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20/20 meet the artists: Zoë Tumika

  • Written byKatie Moss
  • Published date 03 August 2023
Zoë Charlery, 2023, Letter Drawing with Clay Workshop, part of the Race Rights & Sovereignty programme at The Glasgow School of Art.

    In June, UAL announced the twelve emerging and mid-career artists in the second of 2 cohorts for 20/20: a national commissioning and network project directly investing in the careers of a new generation of ethnically diverse artists.

    20/20 was launched in November 2021 by UAL Decolonising Arts Institute, working with a network of 20 UK public collections, museum and gallery partners, and with funding from Freelands FoundationArts Council England’s National Lottery Project Grants Programme and UAL.

    We caught up with Zoë Tumika about being selected for the second cohort of artists for 20/20. Their residency is taking place at the Middlesborough Institute of Art.

    Tell us about your artistic work, discipline & background

    "I’m a black artist who grew up in and is currently living in the city of Glasgow, Scotland. What this is trying to describe is an existence which is full and real yet collides with dominant and conventional narratives around time, place and being. I think this understanding helps to describe the motivations and preoccupations of my artistic background.

    "I make art as a way of processing this ‘collision’ and the untethering which comes from it. It’s a space of play, meditating towards existence in multiple temporalities and in multiple ways of being.

    "My practice is an embodied practice and so when it comes to the material of what’s engaged in this process, it’s very much intuited – what feels right, where’s the gravitation? I work predominantly with clay and the expanse of ceramics. I also work with video, creating moving image work, and I’m currently developing a consideration of sound in relation to this moving image work."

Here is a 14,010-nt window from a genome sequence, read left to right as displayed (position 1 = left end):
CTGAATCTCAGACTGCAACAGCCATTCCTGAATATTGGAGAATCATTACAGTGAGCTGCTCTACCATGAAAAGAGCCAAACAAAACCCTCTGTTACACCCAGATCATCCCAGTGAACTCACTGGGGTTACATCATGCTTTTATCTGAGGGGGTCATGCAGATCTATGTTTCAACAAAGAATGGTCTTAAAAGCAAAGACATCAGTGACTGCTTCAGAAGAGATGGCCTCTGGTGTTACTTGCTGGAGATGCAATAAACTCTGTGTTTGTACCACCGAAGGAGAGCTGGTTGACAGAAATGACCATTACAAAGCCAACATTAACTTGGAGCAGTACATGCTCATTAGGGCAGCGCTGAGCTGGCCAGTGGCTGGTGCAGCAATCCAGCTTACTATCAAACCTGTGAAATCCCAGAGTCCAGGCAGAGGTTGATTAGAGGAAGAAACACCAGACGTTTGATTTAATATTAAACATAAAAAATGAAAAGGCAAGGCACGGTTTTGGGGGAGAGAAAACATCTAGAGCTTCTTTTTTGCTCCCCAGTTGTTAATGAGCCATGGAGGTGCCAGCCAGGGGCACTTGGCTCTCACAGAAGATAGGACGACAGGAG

Why did you apply for the 20/20 project?

    "When applying, I was at a point as an artist where my development required substantial support. The resourcing of this opportunity responds significantly to that need.

    "I also see ‘the museum’ as a highly charged space when considering these ideas around non-linear space, time and materiality. A place where art and artefacts (are these mutually exclusive? Who decides?) have been acquired (stolen? gifted? bought? found? Who decides?) and are preserved and stored or displayed to demonstrate a story of history (who decides?). If this isn’t a space of violent collision, I don’t know what is.

    The 20/20 residency provides situation for me to engage with the museum space from a positionality that I had not previously experienced. Middlesbrough Institute of Modern Art was of especial interest to me as it was established in 2007, a different point from many ‘older’ institutions. Its location of a post-industrial city was also of significance to me."

    What conversations, thoughts or feelings do you hope to encourage amongst your audiences during your residency?

    "I hope to learn more about the culture of Middlesbrough, its history, how people live. Words and language play a big role in my work so this sensitivity will probably inform my engagement with MIMA’s collections and team, the people MIMA serves and its wider networks.

    "Coming from words and language, storytelling and narrative-building and dismantling are methods I utilise to travel to alternative / other realities. I’m interested in the gossip, the hyper-local, regional, national, international, the “not of earth”. These engagements of personal and collective stories as vehicles to (not) understand, listen and question are really useful to me and I hope to utilise these methods with my time at MIMA."

    Follow Zoë Tumika on social media